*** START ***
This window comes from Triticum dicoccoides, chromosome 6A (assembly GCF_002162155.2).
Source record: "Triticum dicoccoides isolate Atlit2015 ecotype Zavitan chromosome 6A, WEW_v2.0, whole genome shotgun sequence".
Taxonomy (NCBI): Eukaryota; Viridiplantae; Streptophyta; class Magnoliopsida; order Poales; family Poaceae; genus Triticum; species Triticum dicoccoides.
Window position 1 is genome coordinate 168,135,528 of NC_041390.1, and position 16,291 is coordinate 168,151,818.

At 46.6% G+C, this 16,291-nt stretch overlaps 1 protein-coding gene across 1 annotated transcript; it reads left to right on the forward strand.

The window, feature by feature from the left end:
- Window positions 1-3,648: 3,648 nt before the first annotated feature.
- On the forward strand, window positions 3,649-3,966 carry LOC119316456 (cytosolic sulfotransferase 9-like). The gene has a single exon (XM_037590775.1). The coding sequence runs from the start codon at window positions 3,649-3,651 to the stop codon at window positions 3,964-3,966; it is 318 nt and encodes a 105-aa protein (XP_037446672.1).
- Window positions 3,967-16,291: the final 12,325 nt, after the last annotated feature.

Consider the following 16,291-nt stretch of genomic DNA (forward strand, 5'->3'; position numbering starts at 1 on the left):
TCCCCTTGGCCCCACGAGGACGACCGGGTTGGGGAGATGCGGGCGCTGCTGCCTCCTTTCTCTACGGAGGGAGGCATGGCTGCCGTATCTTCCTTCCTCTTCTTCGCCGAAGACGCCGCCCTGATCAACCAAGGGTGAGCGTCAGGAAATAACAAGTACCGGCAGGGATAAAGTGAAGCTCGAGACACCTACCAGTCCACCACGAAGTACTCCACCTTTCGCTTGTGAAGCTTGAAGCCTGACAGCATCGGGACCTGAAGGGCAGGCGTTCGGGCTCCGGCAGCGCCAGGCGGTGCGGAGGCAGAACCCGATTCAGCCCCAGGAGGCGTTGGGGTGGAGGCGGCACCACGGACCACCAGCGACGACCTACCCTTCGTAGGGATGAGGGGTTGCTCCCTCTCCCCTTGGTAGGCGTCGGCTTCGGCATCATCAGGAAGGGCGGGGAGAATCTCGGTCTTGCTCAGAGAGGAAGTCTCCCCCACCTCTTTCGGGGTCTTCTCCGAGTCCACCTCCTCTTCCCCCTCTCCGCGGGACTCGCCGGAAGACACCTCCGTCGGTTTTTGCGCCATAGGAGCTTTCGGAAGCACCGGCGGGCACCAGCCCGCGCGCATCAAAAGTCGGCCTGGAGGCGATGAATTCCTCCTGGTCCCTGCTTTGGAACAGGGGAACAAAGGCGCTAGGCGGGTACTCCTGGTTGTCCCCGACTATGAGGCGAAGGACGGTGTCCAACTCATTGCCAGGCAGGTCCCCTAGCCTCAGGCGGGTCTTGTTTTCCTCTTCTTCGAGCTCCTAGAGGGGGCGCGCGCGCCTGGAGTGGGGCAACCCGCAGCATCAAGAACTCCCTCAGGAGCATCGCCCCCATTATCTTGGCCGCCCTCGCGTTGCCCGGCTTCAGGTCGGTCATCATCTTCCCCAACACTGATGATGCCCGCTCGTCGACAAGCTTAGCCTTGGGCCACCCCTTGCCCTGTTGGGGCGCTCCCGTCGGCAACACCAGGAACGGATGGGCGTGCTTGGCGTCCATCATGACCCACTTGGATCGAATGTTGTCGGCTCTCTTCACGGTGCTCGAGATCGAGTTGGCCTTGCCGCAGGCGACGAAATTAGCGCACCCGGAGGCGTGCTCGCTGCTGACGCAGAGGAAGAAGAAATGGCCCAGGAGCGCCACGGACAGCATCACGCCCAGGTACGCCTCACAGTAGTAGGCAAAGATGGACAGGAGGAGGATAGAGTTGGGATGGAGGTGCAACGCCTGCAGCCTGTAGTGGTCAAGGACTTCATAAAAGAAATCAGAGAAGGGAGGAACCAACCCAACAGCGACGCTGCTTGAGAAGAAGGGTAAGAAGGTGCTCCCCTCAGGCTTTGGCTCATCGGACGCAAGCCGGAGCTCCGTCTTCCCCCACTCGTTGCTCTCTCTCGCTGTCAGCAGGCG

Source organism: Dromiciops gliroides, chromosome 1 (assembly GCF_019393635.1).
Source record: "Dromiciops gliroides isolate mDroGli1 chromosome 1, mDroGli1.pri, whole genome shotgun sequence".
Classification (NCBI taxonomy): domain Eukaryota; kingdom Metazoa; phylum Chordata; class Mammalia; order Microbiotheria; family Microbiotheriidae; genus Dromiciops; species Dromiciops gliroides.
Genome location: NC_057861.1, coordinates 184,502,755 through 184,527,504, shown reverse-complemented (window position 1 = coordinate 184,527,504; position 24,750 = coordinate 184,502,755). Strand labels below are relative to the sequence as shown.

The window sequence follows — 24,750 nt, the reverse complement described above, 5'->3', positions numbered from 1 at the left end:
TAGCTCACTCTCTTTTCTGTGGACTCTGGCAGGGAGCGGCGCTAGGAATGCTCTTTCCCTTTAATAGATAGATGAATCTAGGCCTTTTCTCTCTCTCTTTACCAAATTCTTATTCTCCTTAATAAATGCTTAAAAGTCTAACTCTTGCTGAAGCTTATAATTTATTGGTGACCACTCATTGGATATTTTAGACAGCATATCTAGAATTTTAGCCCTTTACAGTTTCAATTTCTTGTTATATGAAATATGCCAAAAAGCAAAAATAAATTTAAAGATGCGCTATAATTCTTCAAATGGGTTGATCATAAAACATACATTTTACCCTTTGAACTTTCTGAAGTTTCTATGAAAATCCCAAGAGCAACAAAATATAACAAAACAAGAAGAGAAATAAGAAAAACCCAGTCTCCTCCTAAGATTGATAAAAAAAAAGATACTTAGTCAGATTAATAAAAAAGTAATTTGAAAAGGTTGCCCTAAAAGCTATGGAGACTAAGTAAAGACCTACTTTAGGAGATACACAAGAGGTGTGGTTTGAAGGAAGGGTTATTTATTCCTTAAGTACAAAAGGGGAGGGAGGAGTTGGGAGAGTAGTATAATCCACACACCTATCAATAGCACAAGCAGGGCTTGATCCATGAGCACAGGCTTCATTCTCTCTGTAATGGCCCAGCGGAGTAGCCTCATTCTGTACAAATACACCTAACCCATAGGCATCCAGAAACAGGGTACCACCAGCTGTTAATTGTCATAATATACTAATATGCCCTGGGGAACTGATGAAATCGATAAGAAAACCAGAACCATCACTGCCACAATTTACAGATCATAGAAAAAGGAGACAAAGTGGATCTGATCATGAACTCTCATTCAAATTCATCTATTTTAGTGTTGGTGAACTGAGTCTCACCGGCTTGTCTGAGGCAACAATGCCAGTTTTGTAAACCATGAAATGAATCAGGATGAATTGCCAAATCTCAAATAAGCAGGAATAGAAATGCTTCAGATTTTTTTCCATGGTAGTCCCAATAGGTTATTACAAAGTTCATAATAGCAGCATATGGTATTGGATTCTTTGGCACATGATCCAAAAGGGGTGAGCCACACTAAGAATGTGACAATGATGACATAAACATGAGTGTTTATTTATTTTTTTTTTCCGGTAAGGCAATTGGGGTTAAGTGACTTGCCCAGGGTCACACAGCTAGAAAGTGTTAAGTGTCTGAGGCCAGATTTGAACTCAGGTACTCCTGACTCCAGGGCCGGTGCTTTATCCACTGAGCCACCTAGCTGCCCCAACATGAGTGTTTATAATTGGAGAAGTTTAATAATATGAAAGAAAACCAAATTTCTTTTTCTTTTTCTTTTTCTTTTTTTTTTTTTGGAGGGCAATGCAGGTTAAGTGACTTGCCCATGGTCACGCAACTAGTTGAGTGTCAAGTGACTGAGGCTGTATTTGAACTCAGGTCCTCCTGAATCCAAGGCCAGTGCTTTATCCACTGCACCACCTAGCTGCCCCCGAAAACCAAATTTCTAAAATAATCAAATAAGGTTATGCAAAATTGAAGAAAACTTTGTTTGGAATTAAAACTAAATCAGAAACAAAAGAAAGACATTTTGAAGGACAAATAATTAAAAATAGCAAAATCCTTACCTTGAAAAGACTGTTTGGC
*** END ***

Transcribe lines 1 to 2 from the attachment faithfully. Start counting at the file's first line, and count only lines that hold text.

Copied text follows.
This window comes from Triticum dicoccoides, chromosome 6A (assembly GCF_002162155.2).
Source record: "Triticum dicoccoides isolate Atlit2015 ecotype Zavitan chromosome 6A, WEW_v2.0, whole genome shotgun sequence".